Apple hits $500 in intra-day trading for the first time

Posted on by Mike Evans

Last Thursday I predicted that Apple stock would pass the psychological $500-a-share milestone by the end of this week. It just happened, earlier this morning, when AAPL hit $503.47. It has dropped back under $500 for the moment but I am confident we will see a $500+ close this week.

Most commentators, including Asymco’s Horace Dediu, have said for months that the price of Apple does not adequately reflect the performance, profitability and prospects of the company. Especially after last quarter’s surprisingly robust results. Now there are rumours of a stock dividend, something unheard of since the second coming of Steve Jobs in 1996. Nothing gets the buyers out like the whiff of a bit of cash in hand. Certainly with $100 billion in the bank, Apple could well afford to lay out a few fishes for the multitude.

There is something else Apple could do to boost the share price: a stock split. $500 is a pretty hefty price tag even in the USA, where stocks are traditionally highly priced. Here in England we price our stocks in pence and most listed companies have a much lower price per share. 1000 pence or £10 is looked on as a high price and only a very few stocks run with prices over £20. It’s the same in most countries, yet the US likes its high values.

So here we are with one Apple share costing the same as an iPad¹. Pretty soon you’ll be able to buy a low-end MacBook Air for the price of one share. That is, unless Apple does a stock split, which means offering existing shareholders extra free shares in order to bring down the price. Then, for a time, Apple will look “cheap” and this will encourage buying, particularly among less sophisticated investors who don’t do their sums.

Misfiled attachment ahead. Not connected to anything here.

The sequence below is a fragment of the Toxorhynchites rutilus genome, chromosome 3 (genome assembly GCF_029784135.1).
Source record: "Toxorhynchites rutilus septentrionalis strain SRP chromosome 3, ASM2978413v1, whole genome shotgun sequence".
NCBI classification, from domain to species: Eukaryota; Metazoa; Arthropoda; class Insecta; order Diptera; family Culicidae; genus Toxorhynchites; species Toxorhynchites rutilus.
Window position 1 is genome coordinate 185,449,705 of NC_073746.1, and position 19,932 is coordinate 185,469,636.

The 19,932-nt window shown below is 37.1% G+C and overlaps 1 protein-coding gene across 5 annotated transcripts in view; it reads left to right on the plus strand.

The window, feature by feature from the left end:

The last Apple stock split was a 2-for-1 on 11 February 2005 and the previous one was also a 2-for-1 on April 19 2000. You have to go way back to 1987 for the original 2-for-1. As you see, if you held ten Apple shares at the beginning of 1987 you would now own 80. In 1987 your ten shares would have been worth $500 while today your equivalent 80 shares would be worth $40,000.

Now, just to humour me, imagine if you had resisted that powerful Apple IIGS in 1987 and, instead, bought 20 shares in Apple, Inc. Yes, you got it (or would have if you’d kept the resulting 160 shares), a cool $80,000.

I am now predicting that Apple will announce another 2-for-1 this year. It will bring the stock price down to the more manageable $250-$350 range (assuming the price continues to rise in the immediate future). It would be a wise move, in my opinion, which would have the effect of making AAPL more popular among private investors.


¹ Next time you are tempted to run down to the Apple Store for a new iPad or MacBook Pro, reflect on the fact that you would always be better visiting your stockbroker and buying one or two Apple shares instead. As long as everyone doesn’t follow my advice, it’s a no-brainer.

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